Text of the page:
CLEVELAND - As a child, my dad took me to a Barons hockey game at the old Cleveland Arena. I remember how dank and dreary the place was. There was no glass separating the game from the crowd, there was chicken wire.
Cavaliers’ head coach Bill Fitch, after his team won only 15 games in its inaugural 1970-71 NBA season, said the only stat his team led the league in was cars stolen from the parking lot.
The Cleveland Arena opened in 1937 and, as you’ll see in our video player, hosted a myriad of events in its 40 years of existence. It was home to the K of C track meets, rodeos, the AHL Barons, the WHA Crusaders, and before the NBA Cavaliers, it was home to some "home" games for the NBA’s Cincinnati Royals.
The Royals were a troubled franchise. Some of their bigger crowds in the few seasons they split home games between Cincy and Cleveland were in Cleveland.
Cleveland-native George Steinbrenner’s American Basketball League’s Pipers played at the Arena.
Nick Mileti purchased the Arena and moved his Cavaliers from the downtown Cleveland venue to far away Richfield in 1974.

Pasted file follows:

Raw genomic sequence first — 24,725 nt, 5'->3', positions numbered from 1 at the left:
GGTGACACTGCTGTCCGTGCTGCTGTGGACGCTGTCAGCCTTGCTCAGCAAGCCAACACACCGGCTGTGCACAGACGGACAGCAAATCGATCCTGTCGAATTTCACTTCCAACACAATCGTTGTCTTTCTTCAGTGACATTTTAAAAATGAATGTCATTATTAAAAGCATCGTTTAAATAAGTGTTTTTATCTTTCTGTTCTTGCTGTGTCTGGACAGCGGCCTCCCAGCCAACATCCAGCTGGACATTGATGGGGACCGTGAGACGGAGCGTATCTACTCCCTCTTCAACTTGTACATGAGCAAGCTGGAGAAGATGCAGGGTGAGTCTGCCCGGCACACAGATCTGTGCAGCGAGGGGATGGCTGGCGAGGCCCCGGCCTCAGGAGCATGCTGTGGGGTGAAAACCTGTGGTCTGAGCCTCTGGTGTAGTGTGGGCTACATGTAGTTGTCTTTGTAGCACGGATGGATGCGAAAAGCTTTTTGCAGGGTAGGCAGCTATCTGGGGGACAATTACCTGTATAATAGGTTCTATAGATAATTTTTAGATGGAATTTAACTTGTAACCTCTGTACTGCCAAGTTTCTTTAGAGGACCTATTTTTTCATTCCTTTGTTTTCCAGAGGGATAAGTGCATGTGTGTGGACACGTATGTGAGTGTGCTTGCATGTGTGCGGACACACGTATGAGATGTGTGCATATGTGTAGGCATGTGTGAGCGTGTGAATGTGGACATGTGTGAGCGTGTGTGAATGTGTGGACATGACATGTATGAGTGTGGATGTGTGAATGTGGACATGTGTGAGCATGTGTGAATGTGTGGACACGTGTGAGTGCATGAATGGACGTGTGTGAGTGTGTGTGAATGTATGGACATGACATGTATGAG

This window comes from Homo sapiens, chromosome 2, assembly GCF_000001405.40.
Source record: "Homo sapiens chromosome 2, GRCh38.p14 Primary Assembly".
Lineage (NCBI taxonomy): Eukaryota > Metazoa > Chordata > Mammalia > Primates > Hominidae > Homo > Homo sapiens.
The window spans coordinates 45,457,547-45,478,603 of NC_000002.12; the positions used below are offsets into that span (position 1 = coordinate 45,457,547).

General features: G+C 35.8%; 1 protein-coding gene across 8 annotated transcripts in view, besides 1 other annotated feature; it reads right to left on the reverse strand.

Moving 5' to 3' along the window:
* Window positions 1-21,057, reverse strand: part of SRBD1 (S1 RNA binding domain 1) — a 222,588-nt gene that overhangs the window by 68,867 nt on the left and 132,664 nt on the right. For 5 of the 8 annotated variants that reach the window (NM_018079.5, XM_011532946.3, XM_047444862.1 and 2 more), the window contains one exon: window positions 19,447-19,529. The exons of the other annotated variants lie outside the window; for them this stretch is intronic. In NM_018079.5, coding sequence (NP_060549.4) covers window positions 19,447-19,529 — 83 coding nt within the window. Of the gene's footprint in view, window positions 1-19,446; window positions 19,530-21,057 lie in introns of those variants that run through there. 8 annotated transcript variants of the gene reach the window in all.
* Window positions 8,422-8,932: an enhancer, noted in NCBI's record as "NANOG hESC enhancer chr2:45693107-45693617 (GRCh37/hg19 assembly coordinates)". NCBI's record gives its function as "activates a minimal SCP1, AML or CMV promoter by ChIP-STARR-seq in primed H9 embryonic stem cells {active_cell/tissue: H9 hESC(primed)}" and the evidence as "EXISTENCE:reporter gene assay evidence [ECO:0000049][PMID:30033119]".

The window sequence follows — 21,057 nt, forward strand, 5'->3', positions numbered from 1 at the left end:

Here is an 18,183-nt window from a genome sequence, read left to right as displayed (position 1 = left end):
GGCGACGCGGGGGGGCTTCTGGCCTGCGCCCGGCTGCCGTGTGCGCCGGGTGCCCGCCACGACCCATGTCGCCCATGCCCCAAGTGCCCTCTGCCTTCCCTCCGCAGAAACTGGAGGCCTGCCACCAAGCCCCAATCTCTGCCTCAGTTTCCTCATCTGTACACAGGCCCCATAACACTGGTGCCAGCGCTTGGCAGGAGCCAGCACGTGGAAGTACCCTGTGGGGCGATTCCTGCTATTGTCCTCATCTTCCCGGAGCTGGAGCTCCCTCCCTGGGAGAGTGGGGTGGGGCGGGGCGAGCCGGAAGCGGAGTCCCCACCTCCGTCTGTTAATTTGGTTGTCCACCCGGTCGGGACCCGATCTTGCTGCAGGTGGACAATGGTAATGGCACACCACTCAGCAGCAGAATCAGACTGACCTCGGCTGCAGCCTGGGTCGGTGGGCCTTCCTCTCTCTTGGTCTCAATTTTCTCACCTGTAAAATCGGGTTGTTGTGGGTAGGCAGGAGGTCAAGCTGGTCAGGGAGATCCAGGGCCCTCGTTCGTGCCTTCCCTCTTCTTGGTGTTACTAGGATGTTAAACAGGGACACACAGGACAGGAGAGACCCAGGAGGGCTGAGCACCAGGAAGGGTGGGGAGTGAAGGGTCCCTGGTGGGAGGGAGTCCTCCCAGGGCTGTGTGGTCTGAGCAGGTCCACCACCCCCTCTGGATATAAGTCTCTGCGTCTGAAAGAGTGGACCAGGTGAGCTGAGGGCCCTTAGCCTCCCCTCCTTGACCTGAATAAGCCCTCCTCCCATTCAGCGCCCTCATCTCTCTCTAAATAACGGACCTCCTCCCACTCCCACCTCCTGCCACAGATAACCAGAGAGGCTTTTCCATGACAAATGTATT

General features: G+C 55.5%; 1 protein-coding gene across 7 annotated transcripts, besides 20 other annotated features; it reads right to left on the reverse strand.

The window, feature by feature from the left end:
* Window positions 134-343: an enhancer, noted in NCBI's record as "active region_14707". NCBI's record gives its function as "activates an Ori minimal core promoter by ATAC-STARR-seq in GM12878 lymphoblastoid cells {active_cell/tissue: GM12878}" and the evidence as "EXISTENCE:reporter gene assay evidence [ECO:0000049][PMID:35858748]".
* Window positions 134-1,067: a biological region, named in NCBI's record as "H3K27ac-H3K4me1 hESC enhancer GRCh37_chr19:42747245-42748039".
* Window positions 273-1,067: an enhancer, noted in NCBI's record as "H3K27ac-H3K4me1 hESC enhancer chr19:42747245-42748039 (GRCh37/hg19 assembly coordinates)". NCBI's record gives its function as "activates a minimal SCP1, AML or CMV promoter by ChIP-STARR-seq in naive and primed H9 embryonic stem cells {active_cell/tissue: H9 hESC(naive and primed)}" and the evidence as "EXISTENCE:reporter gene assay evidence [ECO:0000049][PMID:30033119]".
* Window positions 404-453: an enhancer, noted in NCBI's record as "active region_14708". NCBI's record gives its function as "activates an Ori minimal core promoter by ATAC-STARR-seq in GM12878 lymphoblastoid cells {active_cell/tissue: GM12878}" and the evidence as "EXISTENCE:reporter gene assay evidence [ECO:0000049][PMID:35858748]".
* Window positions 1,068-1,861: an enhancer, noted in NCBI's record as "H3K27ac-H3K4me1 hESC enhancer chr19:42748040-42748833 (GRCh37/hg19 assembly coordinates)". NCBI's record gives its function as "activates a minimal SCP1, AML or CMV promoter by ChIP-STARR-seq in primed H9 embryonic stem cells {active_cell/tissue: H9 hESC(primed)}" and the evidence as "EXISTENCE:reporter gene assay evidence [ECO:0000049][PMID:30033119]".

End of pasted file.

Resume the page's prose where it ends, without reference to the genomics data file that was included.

The first film is behind the scenes at the ticket windows for the K of C track meet and then off we go to the track meet, the date for this film is February 1967.
It’s stick day at a Barons game and we get to see a bit of the March 1969 game. People stuck around to watch the Barons ice turn into basketball hardwood for a Cincinnati Royals game versus the Philadelphia 76ers.
Wow! It’s the Batmobile at the Cleveland Auto World show on Sept. 27, 1969. It’s difficult to tell if those boys admiring the car or the lovely model in the TV car.
We jump to 1976 as plans are floated to refurbish the old arena, alas it was not to be.
Back in time we go to 1969 for Fred Glover night to honor the local hockey legend. Glover played from 1963 to 1968 in Cleveland and went on to play in the NHL until 1974. Mileti is the emcee for the event.
In the highlights from the hockey game, you can see the aforementioned chicken wire surrounding the rink.
Turn the page to the closed arena and the auction that took place before demolition. It looks if it was a fire sale and not because there was a fire at the Euclid Avenue arena before it was torn down in 1977.
They sold everything from old pennants to the ice-cleaning Zamboni.
The arena site is now home to the Cleveland chapter of the Red Cross.
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